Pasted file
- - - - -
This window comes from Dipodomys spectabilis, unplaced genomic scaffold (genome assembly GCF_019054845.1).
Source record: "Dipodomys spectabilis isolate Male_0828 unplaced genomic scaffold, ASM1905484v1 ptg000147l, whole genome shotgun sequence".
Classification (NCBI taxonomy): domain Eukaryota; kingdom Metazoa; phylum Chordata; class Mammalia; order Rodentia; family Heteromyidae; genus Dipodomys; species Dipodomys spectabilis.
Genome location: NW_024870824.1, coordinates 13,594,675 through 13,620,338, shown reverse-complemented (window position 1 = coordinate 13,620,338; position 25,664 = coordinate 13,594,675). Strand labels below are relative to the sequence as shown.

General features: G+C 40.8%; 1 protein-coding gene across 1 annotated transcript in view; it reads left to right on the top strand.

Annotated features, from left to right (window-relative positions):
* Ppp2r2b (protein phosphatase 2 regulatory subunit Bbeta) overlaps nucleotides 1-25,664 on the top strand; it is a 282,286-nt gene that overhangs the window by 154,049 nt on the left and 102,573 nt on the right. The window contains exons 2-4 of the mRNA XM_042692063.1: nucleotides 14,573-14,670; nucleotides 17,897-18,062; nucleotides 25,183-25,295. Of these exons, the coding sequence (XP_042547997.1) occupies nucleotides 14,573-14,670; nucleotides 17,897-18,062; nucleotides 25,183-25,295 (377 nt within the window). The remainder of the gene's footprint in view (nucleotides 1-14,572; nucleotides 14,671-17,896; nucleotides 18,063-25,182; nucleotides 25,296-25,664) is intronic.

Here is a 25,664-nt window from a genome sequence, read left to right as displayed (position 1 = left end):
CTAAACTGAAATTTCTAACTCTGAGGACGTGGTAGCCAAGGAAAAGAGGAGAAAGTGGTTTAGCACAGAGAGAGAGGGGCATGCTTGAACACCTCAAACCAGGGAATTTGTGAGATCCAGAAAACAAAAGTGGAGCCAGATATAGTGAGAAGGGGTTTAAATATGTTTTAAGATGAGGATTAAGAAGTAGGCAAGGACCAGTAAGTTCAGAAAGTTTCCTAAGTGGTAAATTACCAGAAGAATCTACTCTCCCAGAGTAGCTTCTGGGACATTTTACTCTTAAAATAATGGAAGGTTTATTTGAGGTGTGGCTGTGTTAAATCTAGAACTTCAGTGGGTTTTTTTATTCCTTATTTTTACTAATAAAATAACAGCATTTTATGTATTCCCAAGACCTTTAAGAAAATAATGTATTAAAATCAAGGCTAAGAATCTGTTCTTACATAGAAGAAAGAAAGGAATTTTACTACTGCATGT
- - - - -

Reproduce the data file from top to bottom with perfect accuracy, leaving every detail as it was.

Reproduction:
This window comes from Dipodomys spectabilis, unplaced genomic scaffold (genome assembly GCF_019054845.1).
Source record: "Dipodomys spectabilis isolate Male_0828 unplaced genomic scaffold, ASM1905484v1 ptg000147l, whole genome shotgun sequence".
Classification (NCBI taxonomy): domain Eukaryota; kingdom Metazoa; phylum Chordata; class Mammalia; order Rodentia; family Heteromyidae; genus Dipodomys; species Dipodomys spectabilis.
Genome location: NW_024870824.1, coordinates 13,594,675 through 13,620,338, shown reverse-complemented (window position 1 = coordinate 13,620,338; position 25,664 = coordinate 13,594,675). Strand labels below are relative to the sequence as shown.

General features: G+C 40.8%; 1 protein-coding gene across 1 annotated transcript in view; it reads left to right on the top strand.

Annotated features, from left to right (window-relative positions):
* Ppp2r2b (protein phosphatase 2 regulatory subunit Bbeta) overlaps nucleotides 1-25,664 on the top strand; it is a 282,286-nt gene that overhangs the window by 154,049 nt on the left and 102,573 nt on the right. The window contains exons 2-4 of the mRNA XM_042692063.1: nucleotides 14,573-14,670; nucleotides 17,897-18,062; nucleotides 25,183-25,295. Of these exons, the coding sequence (XP_042547997.1) occupies nucleotides 14,573-14,670; nucleotides 17,897-18,062; nucleotides 25,183-25,295 (377 nt within the window). The remainder of the gene's footprint in view (nucleotides 1-14,572; nucleotides 14,671-17,896; nucleotides 18,063-25,182; nucleotides 25,296-25,664) is intronic.

Here is a 25,664-nt window from a genome sequence, read left to right as displayed (position 1 = left end):
CTAAACTGAAATTTCTAACTCTGAGGACGTGGTAGCCAAGGAAAAGAGGAGAAAGTGGTTTAGCACAGAGAGAGAGGGGCATGCTTGAACACCTCAAACCAGGGAATTTGTGAGATCCAGAAAACAAAAGTGGAGCCAGATATAGTGAGAAGGGGTTTAAATATGTTTTAAGATGAGGATTAAGAAGTAGGCAAGGACCAGTAAGTTCAGAAAGTTTCCTAAGTGGTAAATTACCAGAAGAATCTACTCTCCCAGAGTAGCTTCTGGGACATTTTACTCTTAAAATAATGGAAGGTTTATTTGAGGTGTGGCTGTGTTAAATCTAGAACTTCAGTGGGTTTTTTTATTCCTTATTTTTACTAATAAAATAACAGCATTTTATGTATTCCCAAGACCTTTAAGAAAATAATGTATTAAAATCAAGGCTAAGAATCTGTTCTTACATAGAAGAAAGAAAGGAATTTTACTACTGCATGT